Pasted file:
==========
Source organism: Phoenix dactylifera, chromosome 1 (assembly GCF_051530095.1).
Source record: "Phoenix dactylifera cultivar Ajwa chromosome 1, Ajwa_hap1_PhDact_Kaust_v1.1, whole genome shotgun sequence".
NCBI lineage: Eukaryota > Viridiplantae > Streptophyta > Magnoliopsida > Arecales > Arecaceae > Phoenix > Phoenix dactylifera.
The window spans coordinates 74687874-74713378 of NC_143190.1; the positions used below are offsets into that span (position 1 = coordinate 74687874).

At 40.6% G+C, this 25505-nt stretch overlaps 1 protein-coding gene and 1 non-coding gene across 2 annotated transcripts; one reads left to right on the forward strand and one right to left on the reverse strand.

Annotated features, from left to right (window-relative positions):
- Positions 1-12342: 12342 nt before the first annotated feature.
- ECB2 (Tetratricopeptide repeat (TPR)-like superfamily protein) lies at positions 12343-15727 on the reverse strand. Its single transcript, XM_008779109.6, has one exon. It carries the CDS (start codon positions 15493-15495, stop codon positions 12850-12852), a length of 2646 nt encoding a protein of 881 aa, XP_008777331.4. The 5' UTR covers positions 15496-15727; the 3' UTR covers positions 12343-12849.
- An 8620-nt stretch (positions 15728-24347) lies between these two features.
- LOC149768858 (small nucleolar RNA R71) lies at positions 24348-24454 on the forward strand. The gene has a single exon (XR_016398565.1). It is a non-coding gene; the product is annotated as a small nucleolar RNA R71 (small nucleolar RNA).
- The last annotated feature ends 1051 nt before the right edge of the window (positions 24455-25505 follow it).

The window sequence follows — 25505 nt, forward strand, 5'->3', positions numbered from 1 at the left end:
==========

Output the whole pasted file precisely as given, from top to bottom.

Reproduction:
Source organism: Phoenix dactylifera, chromosome 1 (assembly GCF_051530095.1).
Source record: "Phoenix dactylifera cultivar Ajwa chromosome 1, Ajwa_hap1_PhDact_Kaust_v1.1, whole genome shotgun sequence".
NCBI lineage: Eukaryota > Viridiplantae > Streptophyta > Magnoliopsida > Arecales > Arecaceae > Phoenix > Phoenix dactylifera.
The window spans coordinates 74687874-74713378 of NC_143190.1; the positions used below are offsets into that span (position 1 = coordinate 74687874).

At 40.6% G+C, this 25505-nt stretch overlaps 1 protein-coding gene and 1 non-coding gene across 2 annotated transcripts; one reads left to right on the forward strand and one right to left on the reverse strand.

Annotated features, from left to right (window-relative positions):
- Positions 1-12342: 12342 nt before the first annotated feature.
- ECB2 (Tetratricopeptide repeat (TPR)-like superfamily protein) lies at positions 12343-15727 on the reverse strand. Its single transcript, XM_008779109.6, has one exon. It carries the CDS (start codon positions 15493-15495, stop codon positions 12850-12852), a length of 2646 nt encoding a protein of 881 aa, XP_008777331.4. The 5' UTR covers positions 15496-15727; the 3' UTR covers positions 12343-12849.
- An 8620-nt stretch (positions 15728-24347) lies between these two features.
- LOC149768858 (small nucleolar RNA R71) lies at positions 24348-24454 on the forward strand. The gene has a single exon (XR_016398565.1). It is a non-coding gene; the product is annotated as a small nucleolar RNA R71 (small nucleolar RNA).
- The last annotated feature ends 1051 nt before the right edge of the window (positions 24455-25505 follow it).

The window sequence follows — 25505 nt, forward strand, 5'->3', positions numbered from 1 at the left end: